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Violating liquor law. Before Judge Thomas. Jeff Davis Superior Court. December 12, 1953.
1. (a) The defendant was convicted of illegally possessing and controlling distilled spirits and alcohol which did not bear the tax stamp required by Code 58-1056. He filed his motion for new trial on the general grounds, and thereafter added three special grounds. The motion was overruled. Error is assigned on this judgment.
(b) The evidence for the State was substantially as follows: Sheriff E. L. Hatton and Deputy Sheriff Gordon Woods located two jugs of whisky in some woods a short distance from where the defendant lived. The officers concealed themselves and, after waiting for some time, the defendant arrived with Joe Spivey in Spivey's car. The defendant and Spivey stopped in the road opposite where the whisky was buried in the grass, weeds, and palmettos. The defendant alighted from the car and went to where the two jugs were hidden. The defendant carried a pint bottle with him to the place where the whisky was hidden. He raised one jug of the whisky up to his head and began taking a drink out of it. When this happened the officers "raised up," and Sheriff Hatton remarked, "Let me have that Alex." At that time the defendant threw the jug of whisky which he had in his hands into the road and Deputy Sheriff Woods picked it up. The sheriff then asked the defend. ant to move around. The sheriff picked up the other jug of whisky. This last jug was practically between the defendant's feet. We will discuss the other evidence in more detail as we treat the special grounds. There was testimony to the effect that the containers did not have any revenue stamps attached to them. Insofar as the general grounds are concerned, the verdict is supported by the evidence. The evidence for the State and for the defendant is in sharp conflict, but the jury believed the State's evidence. The defendant in his statement admits that he had gone to this particular spot where the whisky was found, and admits that he went there for the purpose of pouring some whisky from the jug into a bottle to take it to a sick friend. At the time the officers apprehended the defendant, he did not tell them anything concerning whether or not he was obtaining the whisky for a sick friend. We know of no law that would authorize anyone to illegally possess non-tax-paid whisky for the benefit of a sick friend or for anyone else. So far as the general grounds are concerned, it would seem that the defendant made a plenary confession of violating the law. Counsel for the defendant cite Graham v. State, 150 Ga. 411 (104 S. E. 248), for the proposition that the evidence in this case was insufficient to authorize a verdict as to the general grounds. The principle set forth in the Graham case is not applicable here. The gist of the ruling there is to the effect that one cannot be convicted of possessing and controlling intoxicating whisky on evidence that he was seen intoxicated. Counsel for the defendant also call our attention to Mathis v. State, 28 Ga. App. 65 (110 S. E. 342). The facts in that case are not similar to those in the instant case. The assignments of error on the general grounds are without merit.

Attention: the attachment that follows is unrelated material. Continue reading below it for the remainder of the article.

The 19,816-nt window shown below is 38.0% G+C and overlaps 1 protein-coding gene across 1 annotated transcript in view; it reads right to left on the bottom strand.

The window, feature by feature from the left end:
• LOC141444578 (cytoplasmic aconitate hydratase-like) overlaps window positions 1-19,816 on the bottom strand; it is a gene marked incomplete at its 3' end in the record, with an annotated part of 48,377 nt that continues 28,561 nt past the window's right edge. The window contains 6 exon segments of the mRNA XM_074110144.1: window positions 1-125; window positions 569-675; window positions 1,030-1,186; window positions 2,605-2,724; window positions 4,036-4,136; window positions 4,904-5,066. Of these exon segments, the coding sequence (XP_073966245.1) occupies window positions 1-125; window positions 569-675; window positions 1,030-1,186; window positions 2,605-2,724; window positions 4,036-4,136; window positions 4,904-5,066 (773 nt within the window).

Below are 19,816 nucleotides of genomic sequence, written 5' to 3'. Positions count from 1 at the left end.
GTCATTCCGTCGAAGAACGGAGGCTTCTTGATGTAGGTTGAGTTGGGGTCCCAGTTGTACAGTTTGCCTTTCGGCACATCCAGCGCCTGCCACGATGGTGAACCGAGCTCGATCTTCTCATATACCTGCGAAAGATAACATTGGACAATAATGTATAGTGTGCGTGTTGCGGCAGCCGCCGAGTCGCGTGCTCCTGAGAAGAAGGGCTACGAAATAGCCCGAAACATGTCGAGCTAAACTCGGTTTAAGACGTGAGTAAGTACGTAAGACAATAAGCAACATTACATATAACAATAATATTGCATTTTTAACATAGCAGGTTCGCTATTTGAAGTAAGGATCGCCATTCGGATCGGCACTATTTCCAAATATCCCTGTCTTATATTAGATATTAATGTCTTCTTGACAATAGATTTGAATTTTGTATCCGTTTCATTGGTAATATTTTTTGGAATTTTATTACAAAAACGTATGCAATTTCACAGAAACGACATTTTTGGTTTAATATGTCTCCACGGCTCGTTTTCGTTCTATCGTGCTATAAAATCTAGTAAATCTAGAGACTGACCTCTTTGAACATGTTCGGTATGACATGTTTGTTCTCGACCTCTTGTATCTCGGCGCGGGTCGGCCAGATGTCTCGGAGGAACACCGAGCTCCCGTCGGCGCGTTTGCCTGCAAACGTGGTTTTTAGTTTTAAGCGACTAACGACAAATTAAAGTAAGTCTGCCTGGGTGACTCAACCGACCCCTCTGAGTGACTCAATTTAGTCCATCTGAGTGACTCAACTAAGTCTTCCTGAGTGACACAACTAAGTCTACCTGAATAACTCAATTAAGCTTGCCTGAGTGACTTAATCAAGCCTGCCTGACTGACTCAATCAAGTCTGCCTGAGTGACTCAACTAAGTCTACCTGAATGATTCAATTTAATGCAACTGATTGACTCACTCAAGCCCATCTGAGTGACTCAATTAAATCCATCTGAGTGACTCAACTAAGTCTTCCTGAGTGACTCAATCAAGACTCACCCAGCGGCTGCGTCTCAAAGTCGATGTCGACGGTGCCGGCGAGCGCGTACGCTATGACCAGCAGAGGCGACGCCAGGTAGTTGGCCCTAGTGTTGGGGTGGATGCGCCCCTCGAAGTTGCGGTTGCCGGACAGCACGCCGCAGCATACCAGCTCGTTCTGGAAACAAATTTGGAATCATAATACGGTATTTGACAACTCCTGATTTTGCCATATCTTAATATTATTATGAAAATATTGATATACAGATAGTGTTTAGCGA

Special ground 1 complains because the court admitted, over objections of the movant, the conversations between the defendant and the sheriff to this effect: The sheriff said: "Alex it looks like you would want to stay out of trouble. It looks like you enjoy it." And further, when the sheriff asked Joe if he wanted to go back to the Federal Penitentiary, and Joe said he didn't, the sheriff informed him that he was in a good way to go back. This was objected to on the ground that it put the defendant's character in evidence. We think that this evidence was admissible as a part of the res gestae, if for no other reason, and for the further reason that the defendant in his statement injected his character into issue. He stated: "I work for a living and I don't now fool with the liquor business." (Italics ours.) This, in connection with all other facts bearing on the question, renders this special ground without merit.
The court did not err in overruling the motion for a new trial for any of the reasons assigned.
W. Glenn Thomas, Solicitor-General, contra.
Elie L. Holton, James L. Boatright, for plaintiff in error.
Saturday May 23 03:32 EDT

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